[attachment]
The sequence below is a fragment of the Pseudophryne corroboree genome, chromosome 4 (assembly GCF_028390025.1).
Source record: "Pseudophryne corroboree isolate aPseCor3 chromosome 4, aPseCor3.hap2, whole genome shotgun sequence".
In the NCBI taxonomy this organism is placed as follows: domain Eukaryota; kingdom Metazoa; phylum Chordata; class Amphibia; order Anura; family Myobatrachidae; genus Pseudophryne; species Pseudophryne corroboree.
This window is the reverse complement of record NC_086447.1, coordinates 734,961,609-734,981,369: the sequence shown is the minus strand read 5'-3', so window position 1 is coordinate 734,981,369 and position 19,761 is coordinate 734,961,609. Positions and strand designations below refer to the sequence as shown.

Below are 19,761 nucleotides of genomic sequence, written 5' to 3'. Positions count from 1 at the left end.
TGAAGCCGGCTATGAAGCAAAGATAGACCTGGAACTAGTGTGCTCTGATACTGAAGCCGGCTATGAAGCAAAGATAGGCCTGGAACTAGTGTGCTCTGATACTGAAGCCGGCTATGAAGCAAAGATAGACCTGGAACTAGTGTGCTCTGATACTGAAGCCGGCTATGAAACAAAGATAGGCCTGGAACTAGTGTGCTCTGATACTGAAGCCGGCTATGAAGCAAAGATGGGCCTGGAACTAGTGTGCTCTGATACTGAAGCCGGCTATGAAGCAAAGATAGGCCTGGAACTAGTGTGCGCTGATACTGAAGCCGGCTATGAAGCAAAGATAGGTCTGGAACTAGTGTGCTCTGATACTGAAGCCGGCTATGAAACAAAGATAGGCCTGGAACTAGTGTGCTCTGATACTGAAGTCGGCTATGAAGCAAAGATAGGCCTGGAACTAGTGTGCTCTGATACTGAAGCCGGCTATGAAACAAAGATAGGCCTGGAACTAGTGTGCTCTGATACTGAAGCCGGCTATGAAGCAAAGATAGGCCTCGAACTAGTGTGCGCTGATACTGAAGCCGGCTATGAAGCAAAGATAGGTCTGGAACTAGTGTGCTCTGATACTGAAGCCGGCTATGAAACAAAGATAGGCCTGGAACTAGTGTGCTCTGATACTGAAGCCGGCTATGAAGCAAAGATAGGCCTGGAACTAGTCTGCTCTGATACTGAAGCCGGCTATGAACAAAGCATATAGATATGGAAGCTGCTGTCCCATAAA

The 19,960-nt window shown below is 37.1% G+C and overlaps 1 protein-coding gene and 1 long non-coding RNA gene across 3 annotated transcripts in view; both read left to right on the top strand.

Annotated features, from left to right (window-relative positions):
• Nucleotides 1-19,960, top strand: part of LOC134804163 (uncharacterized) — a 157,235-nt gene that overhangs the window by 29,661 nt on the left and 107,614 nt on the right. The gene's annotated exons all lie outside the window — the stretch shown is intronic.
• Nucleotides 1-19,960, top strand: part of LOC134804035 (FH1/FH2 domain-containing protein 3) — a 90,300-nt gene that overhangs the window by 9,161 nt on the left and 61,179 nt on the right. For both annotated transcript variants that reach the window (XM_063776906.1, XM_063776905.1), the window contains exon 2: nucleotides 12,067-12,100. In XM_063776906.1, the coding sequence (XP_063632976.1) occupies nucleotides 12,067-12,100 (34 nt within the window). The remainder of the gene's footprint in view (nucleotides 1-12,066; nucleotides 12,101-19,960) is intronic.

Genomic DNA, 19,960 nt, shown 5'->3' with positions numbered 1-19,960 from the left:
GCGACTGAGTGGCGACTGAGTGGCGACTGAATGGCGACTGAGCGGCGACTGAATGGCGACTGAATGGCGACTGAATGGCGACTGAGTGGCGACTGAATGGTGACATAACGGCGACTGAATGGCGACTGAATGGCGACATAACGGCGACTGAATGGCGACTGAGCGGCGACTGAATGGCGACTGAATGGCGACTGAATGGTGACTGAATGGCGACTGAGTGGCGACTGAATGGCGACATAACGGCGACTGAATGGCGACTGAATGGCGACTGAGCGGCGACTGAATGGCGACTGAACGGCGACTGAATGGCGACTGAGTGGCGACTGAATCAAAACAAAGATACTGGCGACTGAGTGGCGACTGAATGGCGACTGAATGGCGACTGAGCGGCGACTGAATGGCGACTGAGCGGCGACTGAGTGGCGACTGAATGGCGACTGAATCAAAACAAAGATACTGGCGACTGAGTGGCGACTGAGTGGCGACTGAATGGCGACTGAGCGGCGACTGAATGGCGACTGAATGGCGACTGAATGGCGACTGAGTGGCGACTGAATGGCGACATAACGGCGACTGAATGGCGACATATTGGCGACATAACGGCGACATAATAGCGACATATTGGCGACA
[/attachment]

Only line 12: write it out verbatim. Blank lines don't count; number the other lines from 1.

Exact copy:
GCGACTGAGTGGCGACTGAGTGGCGACTGAATGGCGACTGAGCGGCGACTGAATGGCGACTGAATGGCGACTGAATGGCGACTGAGTGGCGACTGAATGGTGACATAACGGCGACTGAATGGCGACTGAATGGCGACATAACGGCGACTGAATGGCGACTGAGCGGCGACTGAATGGCGACTGAATGGCGACTGAATGGTGACTGAATGGCGACTGAGTGGCGACTGAATGGCGACATAACGGCGACTGAATGGCGACTGAATGGCGACTGAGCGGCGACTGAATGGCGACTGAACGGCGACTGAATGGCGACTGAGTGGCGACTGAATCAAAACAAAGATACTGGCGACTGAGTGGCGACTGAATGGCGACTGAATGGCGACTGAGCGGCGACTGAATGGCGACTGAGCGGCGACTGAGTGGCGACTGAATGGCGACTGAATCAAAACAAAGATACTGGCGACTGAGTGGCGACTGAGTGGCGACTGAATGGCGACTGAGCGGCGACTGAATGGCGACTGAATGGCGACTGAATGGCGACTGAGTGGCGACTGAATGGCGACATAACGGCGACTGAATGGCGACATATTGGCGACATAACGGCGACATAATAGCGACATATTGGCGACA